How missing out on the ‘Greatest Series’ was the making of Jimmy Anderson

Anderson has picked up 700 Test wickets

“I’m going to miss walking out for England so much,” said Jimmy Anderson’s statement after he had announced his plan to retire from international cricket later this summer. “But I know the time is right to step aside and let others realise their dreams just like I got to, because there is no greater feeling.”

The celebratory mood would have been soured somewhat by his beloved Burnley’s relegation from the English Premier League later on Saturday, but there’s little doubt that Anderson can now look back on a career quite unlike most others. Pace bowling has always been a young man’s pursuit, but so acute was Anderson’s understanding of the craft that he enjoyed some of his best years as he approached his 40th birthday.

Fitness and conditioning undoubtedly played a part, as did focussing on just one format for the best part of a decade. While contemporaries jumped on to the T20 bandwagon and did lengthy retirement tours, Anderson would be back at the start of each English summer, in pristine white, hooping the ball around corners and testing both edges of the bat with his immaculate control.

It’s also incredible to think that most of his storied career, with 700 Test wickets, was spent trying to prove that he was far more than a one-trick pony. Though he may not say it openly, the making of Anderson the bowler probably lay in missing out on the greatest English cricket summer of all. He had very much been part of the first XI in the summers of 2003, when he made his debut, and 2004, but by the time Michael Vaughan and crew lined up against Ricky Ponting’s Australia at Lord’s in 2005, Simon Jones, Steve Harmison, Matthew Hoggard and Andrew Flintoff were the pace quartet tasked with regaining the Ashes after a generation.

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It isn’t an exaggeration to say that Jones and Flintoff never recovered from their Herculean efforts that summer. Hoggard was sidelined on the tour of New Zealand in 2008, when Anderson’s partnership with Stuart Broad first started to blossom, and Harmison last played in 2009 as a wan shadow of the Ashes enforcer he had been four years earlier.

Perhaps, both he and Broad learned their lessons from their predecessors. While both could be relentless with their tails up, neither really pushed themselves into the red zone as far as striving for pace was concerned. Such was Anderson’s skill and mastery of subtle movement that a bowling speed in the mid-130s (km/hr) was more than enough to flummox the best batters, Sachin Tendulkar and Virat Kohli included.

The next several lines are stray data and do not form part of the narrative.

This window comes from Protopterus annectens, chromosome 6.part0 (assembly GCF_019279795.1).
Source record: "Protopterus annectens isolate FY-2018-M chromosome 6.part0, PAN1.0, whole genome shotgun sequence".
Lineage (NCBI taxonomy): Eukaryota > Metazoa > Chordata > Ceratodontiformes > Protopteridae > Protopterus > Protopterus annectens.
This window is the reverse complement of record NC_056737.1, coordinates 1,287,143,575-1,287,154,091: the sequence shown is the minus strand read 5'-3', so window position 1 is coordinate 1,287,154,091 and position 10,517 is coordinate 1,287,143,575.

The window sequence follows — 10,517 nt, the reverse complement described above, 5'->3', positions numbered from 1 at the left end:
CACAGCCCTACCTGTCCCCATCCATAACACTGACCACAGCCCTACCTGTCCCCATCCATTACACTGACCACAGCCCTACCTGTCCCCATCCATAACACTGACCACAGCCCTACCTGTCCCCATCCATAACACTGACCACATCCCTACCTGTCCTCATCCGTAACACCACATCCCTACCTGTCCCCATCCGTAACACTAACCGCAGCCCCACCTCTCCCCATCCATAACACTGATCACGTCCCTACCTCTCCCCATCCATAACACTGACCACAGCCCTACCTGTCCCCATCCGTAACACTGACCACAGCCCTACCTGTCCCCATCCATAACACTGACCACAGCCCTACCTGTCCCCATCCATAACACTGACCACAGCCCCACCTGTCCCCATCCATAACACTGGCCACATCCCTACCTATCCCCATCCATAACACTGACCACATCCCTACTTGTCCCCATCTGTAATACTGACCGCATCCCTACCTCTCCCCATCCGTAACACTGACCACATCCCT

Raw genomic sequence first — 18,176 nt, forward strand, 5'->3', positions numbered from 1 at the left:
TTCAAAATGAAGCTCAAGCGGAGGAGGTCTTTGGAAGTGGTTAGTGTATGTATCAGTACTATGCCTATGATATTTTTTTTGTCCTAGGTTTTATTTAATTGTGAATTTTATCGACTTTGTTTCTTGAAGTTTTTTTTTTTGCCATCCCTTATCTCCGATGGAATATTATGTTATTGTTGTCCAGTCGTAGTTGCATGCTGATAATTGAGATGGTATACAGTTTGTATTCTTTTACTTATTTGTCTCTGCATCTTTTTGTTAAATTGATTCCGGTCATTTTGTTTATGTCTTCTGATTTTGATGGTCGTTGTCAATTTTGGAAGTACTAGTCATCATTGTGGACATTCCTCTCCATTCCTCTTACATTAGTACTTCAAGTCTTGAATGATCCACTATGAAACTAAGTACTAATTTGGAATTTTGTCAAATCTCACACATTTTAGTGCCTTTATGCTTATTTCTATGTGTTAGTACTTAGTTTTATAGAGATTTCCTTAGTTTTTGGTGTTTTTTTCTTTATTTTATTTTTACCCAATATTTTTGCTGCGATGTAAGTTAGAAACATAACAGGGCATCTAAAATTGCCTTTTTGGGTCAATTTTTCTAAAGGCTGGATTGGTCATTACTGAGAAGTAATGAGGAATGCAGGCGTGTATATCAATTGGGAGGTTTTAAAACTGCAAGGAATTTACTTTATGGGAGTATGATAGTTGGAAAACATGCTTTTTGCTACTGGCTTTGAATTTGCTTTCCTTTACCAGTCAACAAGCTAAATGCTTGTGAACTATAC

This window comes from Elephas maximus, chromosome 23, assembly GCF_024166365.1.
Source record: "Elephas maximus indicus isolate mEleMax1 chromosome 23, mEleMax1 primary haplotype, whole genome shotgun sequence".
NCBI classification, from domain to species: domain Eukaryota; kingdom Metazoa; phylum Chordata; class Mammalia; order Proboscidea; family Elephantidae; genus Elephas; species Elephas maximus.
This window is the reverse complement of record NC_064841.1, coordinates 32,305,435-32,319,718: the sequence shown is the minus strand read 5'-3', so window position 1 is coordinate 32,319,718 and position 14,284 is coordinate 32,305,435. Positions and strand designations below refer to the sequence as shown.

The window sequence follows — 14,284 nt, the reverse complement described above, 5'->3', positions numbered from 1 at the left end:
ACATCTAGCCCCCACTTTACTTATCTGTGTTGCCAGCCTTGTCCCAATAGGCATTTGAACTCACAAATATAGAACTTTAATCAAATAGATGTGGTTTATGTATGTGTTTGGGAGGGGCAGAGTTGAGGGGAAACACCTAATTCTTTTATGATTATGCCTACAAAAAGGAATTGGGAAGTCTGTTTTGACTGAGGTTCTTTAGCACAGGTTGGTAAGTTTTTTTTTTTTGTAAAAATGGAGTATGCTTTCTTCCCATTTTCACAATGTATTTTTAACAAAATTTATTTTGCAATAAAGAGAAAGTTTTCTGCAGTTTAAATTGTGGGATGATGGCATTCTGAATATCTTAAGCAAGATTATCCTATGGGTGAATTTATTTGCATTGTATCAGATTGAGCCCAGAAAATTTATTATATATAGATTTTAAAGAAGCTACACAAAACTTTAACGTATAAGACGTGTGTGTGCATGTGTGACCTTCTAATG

The pandemic years, when others struggled to keep afloat, saw Anderson mine a rich vein of form. In 27 Tests across 2020, 2021 and 2022, he took an incredible 98 wickets at an average a little over 20. The subsequent downturn – 25 wickets in 10 Tests – probably told both him and the team management that the Indian summer was over.

It’s interesting that Anderson has already referenced being involved with England in some sort of coaching capacity. Part of the generation that succeeded Darren Gough and Angus Fraser, Anderson then saw the Ashes heroes of 2005 burn out. Better than anyone, he knows that red-ball cricket is not just about skills alone. It’s about putting in the hard yards day after day, with near-monastic discipline. In an instant-gratification era, few have the appetite for such Ironman sacrifices.

Finally, both Brendon McCullum and Ben Stokes deserve credit for managing this transition as they have. Letting go of your greatest and most influential players is the biggest challenge a coach can face. It requires a rare combination of honesty and ruthlessness to move on and rebuild. Sir Alex Ferguson did it twice at Manchester United, jettisoning first Paul Ince and, later, Roy Keane. These were men who set the dressing-room culture, apart from demanding the highest standards from their teammates on the field.

There were times on the recent tour of India when Anderson still looked England’s most accomplished bowler by a street. But the intervals between such spells had started to become longer and longer. With 18 months to go before the next Ashes in Australia, England needed to look ahead. Having taking 24 wickets across five Tests when Andrew Strauss’s team won there in 2010-11, don’t discount the possibility of Anderson being there, passing on his matchless nous and experience.

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